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Marijuana Criminal Prosecutions Are Increasing in Michigan: Why and How to Fight Them

In 2018, the state of Michigan legalized adult-use marijuana, which was supposed to significantly reduce the black market. When every adult who chooses to grow their own plants and licensed commercial marijuana retail stores are readily available, the demand for unlicensed and unregulated marijuana is supposed to be eliminated. This hasn’t proven to be true as more people are being forced to learn how to fight marijuana charges. 

As some predicted, black market marijuana has increased and now, marijuana related criminal prosecutions are too. 

Michigan’s Caregiving Program Has Matured

Caregiver cultivation of marijuana in Michigan has become an industry that’s hard to compete with. Caregiver production significantly increased while it was permitted that their product could be introduced into the commercial market and sold at dispensaries. 

Now, they’re more sophisticated and well-funded. Plus, they can operate without the significant expenses of a licensed commercial grow. There are no high state filing and licensing fees, and you don’t need a municipal license. The product doesn’t have to be tested, and the Marijuana Regulatory Agency (MRA) isn’t tracking it. The bottom line is that caregivers have a financial and regulatory advantage over state-regulated and licensed marijuana industries. This is especially true if there is no criminal prosecutions or law enforcement oversight.

When it came to legalization and regulation, we tried to treat marijuana like alcohol. However, marijuana isn’t like alcohol due to the ease of growing the plants as opposed to distilling alcohol. Since liquor stores carry such a wide variety, with national brands and little regulation, there isn’t a black market anymore. Conversely, since almost anyone can grow their own marijuana (and many have become quite good at it), the black market has then significantly flourished. Then, the product is produced and sold at much lower prices.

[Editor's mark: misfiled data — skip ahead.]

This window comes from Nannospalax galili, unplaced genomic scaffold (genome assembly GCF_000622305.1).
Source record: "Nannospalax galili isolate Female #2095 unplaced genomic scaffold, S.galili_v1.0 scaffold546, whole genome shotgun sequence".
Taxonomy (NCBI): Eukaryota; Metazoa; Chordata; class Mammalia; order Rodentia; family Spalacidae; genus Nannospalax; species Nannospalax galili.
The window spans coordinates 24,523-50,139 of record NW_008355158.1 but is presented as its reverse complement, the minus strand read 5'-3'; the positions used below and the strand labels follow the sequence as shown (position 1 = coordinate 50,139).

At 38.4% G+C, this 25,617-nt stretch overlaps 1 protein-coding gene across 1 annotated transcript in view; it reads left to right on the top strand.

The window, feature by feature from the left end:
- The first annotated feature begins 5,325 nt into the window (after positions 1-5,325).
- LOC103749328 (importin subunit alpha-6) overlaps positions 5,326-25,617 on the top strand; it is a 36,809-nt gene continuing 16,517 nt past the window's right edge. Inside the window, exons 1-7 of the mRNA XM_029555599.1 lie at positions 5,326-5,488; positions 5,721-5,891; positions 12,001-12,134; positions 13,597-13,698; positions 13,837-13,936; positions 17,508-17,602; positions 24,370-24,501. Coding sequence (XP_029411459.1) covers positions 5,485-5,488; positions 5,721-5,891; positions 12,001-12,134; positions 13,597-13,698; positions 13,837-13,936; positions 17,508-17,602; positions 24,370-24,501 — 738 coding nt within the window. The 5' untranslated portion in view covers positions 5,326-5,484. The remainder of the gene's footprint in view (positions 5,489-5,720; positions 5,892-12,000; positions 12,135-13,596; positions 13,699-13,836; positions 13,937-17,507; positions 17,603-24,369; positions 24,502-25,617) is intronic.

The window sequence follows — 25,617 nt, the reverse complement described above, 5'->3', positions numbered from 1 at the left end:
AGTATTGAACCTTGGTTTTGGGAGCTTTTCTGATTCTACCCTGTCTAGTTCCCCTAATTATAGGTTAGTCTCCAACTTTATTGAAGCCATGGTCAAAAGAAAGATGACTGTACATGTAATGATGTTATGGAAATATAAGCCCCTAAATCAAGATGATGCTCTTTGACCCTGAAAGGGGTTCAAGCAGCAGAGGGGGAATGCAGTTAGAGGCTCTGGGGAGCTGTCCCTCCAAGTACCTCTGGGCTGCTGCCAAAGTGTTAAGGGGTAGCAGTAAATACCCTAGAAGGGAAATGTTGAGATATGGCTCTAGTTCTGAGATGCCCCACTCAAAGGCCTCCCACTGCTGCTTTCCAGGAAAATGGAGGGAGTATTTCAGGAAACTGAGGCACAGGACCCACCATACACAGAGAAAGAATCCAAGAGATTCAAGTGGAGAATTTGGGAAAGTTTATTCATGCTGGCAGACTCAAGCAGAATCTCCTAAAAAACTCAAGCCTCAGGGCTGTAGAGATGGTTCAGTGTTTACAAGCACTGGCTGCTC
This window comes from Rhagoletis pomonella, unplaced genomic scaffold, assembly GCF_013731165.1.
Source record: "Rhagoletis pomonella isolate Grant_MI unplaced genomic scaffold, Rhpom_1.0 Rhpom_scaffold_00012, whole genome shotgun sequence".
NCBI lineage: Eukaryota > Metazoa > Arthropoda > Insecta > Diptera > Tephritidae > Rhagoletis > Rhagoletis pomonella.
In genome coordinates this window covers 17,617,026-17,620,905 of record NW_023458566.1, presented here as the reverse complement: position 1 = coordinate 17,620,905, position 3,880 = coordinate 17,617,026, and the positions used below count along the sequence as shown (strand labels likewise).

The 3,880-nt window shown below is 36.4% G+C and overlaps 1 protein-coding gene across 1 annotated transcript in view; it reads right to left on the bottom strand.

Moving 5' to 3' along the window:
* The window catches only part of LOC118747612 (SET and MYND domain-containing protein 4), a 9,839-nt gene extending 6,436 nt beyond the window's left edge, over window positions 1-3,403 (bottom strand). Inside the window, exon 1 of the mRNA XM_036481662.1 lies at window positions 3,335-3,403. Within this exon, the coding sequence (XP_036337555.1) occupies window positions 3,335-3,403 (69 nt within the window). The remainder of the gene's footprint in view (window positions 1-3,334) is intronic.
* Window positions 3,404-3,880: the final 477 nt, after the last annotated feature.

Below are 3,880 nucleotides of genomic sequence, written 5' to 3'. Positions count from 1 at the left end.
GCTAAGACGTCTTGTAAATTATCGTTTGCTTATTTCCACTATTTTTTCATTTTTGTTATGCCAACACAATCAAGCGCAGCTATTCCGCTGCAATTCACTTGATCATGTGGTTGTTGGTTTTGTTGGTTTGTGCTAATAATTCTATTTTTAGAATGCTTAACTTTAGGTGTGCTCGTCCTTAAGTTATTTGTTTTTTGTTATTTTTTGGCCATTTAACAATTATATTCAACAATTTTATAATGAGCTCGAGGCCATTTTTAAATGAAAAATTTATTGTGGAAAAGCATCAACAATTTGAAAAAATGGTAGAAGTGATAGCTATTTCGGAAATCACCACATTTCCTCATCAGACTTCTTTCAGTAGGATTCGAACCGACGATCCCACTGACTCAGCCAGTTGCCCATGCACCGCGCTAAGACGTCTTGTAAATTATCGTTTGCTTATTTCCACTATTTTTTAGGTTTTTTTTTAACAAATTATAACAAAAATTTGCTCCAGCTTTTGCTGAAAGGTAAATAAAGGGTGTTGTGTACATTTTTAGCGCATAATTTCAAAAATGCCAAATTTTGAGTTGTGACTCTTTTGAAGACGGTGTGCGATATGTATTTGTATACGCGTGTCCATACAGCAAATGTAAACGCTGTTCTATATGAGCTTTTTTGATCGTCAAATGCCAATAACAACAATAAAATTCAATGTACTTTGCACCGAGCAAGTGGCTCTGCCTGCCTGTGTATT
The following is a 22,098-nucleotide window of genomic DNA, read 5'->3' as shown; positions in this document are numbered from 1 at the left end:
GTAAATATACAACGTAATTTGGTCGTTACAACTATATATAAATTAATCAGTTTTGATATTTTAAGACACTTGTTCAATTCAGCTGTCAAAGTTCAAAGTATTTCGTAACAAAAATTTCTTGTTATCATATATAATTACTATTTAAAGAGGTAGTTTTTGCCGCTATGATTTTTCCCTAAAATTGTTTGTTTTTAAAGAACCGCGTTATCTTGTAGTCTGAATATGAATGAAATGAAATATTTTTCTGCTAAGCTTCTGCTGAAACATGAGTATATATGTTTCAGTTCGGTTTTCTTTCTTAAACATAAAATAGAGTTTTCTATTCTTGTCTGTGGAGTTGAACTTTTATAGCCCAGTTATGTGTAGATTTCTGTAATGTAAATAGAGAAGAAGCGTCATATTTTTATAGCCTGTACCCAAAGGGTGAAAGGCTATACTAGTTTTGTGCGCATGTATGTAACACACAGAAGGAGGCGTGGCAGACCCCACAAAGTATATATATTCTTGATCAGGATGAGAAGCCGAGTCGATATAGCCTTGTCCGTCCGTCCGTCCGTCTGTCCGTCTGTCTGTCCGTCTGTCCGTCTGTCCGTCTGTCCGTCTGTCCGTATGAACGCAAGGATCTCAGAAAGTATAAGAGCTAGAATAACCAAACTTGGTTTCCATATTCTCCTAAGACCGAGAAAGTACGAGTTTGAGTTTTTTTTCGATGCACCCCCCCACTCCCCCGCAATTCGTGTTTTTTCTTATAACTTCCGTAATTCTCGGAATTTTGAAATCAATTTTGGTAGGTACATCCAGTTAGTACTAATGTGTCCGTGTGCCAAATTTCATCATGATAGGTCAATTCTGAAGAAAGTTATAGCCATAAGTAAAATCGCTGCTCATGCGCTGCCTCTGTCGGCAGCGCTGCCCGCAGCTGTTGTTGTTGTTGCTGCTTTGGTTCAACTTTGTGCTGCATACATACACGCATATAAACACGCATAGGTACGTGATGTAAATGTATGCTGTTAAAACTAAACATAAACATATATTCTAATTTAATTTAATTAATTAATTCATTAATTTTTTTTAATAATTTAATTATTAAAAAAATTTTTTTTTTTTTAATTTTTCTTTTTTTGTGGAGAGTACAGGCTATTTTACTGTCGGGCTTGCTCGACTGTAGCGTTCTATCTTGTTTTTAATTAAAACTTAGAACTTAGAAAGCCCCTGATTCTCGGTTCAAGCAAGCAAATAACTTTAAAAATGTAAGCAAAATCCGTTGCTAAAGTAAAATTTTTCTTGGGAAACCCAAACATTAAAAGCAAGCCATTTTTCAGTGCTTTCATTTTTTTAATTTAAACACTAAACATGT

Recent Increase of Marijuana Criminal Investigations in Michigan

Since the legalization of adult-use marijuana, there hasn’t been any significant amount of law enforcement investigations or criminal prosecutions. Currently, there are hundreds of unlicensed dispensaries in operation. Additionally, unlicensed delivery services are now growing more widespread. They don’t have to pay taxes or follow any rules. They even advertise themselves on Weedmaps. These unlicensed operations are competing with licensed and regulated retail and cultivation centers, who have paid hundreds of thousands of dollars to operate legally; if not more. 

However, it seems that this is changing as of recently: 

Drug enforcement at Michigan’s five ports of entry — the Ambassador Bridge and Detroit Windsor Tunnel, the Blue Water Bridge in Port Huron, the International Bridge in Sault Ste. Marie and Detroit Metro Airport — netted 9,059 pounds of pot, a 1,726% increase from the year before. (source: The Detroit Free Press)